The Dizzying Ride That Is Wynn Resorts Stock Is Not Slowing Down

Since I first wrote about gaming and hospitality company Wynn Resorts (WYNN) three and a half years ago the stock performance has been nothing short of an intense roller coaster. For a large cap company with a relatively simple business, you are unlikely to see more volatility in the equity markets. Such wide gyrations are great for investors, especially those willing to be contrarian and buy when things look the bleakest, but the exercise can admittedly become tiring while also predictable.

Fast forward from May 2015 to today and I am still a rider on this roller coaster. Although I bought stock at low prices and sold much of it at high prices, I failed to sell everything near the top and we are now stuck in a down cycle for the shares, despite the fact that the company is doing just fine.

Below is a five-year chart of Wynn Resorts shares that shows just how dizzying the ride has been:

I was buying the stock in 2015 after the prodigious collapse from the 2014 highs and began trimming positions in late 2017 and well into 2018, but the long-term outlook (still very bright in my view) caused me to hold onto to a smaller position even as the stock reached the $200 level. And now we are left with an interesting question; what to do now?

Given the stock chart above, you would probably guess that Wynn’s business is in trouble, but you would be wrong. In fact, company EBITDA this year is likely to come in right around their previous best two years ($1.68 billion in 2013 and $1.61 billion in 2017) and could even reach $1.7 billion, a new company record. As is usually the case, the financial markets extrapolate current results and value the business based on those  near-term figures, ignoring both longer term historical track records and the future outlook a year or two down the road.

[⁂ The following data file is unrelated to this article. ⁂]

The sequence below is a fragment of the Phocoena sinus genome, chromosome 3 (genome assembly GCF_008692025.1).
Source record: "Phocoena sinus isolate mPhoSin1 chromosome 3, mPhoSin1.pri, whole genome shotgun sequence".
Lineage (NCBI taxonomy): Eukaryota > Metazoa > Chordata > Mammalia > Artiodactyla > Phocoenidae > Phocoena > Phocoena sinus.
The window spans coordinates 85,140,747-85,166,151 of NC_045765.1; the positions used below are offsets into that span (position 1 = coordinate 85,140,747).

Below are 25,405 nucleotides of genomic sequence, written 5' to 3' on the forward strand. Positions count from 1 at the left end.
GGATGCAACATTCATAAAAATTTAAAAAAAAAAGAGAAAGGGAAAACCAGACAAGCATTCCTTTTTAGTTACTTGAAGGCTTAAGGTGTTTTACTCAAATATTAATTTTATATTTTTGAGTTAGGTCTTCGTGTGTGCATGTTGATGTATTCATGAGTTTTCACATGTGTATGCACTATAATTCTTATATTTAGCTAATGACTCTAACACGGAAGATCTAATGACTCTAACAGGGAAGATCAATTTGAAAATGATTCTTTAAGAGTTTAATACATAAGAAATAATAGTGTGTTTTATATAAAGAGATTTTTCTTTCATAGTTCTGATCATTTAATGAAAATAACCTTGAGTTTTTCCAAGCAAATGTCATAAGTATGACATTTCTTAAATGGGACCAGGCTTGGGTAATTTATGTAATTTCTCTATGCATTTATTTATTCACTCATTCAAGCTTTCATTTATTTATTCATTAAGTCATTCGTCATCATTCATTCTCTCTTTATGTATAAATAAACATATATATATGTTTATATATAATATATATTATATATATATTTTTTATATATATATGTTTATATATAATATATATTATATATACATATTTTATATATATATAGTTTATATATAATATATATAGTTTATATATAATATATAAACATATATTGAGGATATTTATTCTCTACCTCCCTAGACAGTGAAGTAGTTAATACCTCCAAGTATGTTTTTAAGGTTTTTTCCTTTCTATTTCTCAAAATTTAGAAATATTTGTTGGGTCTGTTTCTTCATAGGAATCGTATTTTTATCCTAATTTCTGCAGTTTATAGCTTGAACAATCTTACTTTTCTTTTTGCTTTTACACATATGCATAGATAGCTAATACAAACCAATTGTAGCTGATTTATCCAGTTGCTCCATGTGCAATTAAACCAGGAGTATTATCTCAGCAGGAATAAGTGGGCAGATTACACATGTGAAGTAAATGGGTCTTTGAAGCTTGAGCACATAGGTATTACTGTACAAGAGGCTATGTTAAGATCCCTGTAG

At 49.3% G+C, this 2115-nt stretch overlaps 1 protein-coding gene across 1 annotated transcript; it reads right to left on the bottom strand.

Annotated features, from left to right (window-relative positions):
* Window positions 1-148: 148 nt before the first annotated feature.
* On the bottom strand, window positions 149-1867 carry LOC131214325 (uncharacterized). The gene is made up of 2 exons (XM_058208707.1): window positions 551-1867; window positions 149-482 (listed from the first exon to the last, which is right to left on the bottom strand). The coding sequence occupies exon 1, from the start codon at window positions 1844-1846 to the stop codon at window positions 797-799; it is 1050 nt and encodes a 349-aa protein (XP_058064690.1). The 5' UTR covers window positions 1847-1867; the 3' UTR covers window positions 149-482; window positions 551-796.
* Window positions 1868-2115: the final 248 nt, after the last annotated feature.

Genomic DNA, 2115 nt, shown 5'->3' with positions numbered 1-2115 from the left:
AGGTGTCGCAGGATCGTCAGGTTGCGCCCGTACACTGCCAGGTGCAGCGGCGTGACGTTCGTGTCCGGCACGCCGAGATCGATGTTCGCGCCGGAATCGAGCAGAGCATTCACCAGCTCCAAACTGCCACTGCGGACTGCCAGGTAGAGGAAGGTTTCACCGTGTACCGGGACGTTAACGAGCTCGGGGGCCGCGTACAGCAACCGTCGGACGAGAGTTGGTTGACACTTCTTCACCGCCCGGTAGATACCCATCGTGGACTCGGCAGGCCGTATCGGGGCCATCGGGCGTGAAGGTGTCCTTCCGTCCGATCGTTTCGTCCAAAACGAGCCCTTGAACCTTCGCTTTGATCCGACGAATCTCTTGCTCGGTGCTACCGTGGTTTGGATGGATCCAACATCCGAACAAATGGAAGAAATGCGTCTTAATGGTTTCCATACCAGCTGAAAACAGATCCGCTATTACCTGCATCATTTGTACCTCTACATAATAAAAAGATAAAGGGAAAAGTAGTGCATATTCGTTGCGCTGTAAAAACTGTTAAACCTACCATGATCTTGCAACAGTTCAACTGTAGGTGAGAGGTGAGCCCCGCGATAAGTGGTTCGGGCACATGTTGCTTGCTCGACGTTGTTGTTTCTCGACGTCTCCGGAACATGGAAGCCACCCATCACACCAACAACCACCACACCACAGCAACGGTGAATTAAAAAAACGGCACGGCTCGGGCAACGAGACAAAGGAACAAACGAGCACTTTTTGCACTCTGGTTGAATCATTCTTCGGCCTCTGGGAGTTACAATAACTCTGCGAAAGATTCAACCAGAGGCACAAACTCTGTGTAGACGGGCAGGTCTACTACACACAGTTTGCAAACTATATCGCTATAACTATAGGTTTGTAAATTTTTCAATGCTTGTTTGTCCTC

That trend is playing out now, as Wynn’s business has gotten soft in recent months and is unlikely to bounce back quickly in the near term. Never mind that their Boston property will open in June 2019 and offset weakness seen elsewhere in their property portfolio. Never mind that the company is in the process of designing new additions to their properties in both Las Vegas and Macau that will grow profits over time.



What happens when near-term stock valuations are based mostly on near-term financial results is that prices and investor reactions overshoot in both directions. When things are great, the stock reflects that and analysts have high estimates for future profits and use high valuation metrics due to those rosy outlooks. The opposite is seen as well. This week, as near-term profit expectations come down for WYNN, the multiples used to determine Wall Street price targets will also come down, undoubtedly justified in their minds “to reflect the near-term weakness of the business.”

From a valuation perspective, the value of a dollar of profit should not change based on near-term trends. The notion that WYNN should be valued at 15x EBITDA one quarter and 12x the next makes little sense, if indeed we believe that the stock should reflect the discounted present value of all future profits in perpetuity.

To illustrate this phenomenon, let’s look at Wynn’s stock price and financial results since 2013. The 2018 revenue and EBITDA figures shown are my firm’s internal estimates.

As you can see, the stock price reacts far more violently, in both directions, than the actual financial results of the business. In each and every year, the stock move is more aggressive than the year-over-year (yoy) change  in sales and profit. Interestingly, the stock today is 50% below the level of year-end 2013, even though EBITDA is roughly the same.

Generally speaking, this is why it makes sense to many of us in the industry to have a portion of one’s investment portfolio allocated to active managers; to try and take advantage of such mispricings in an inefficient marketplace.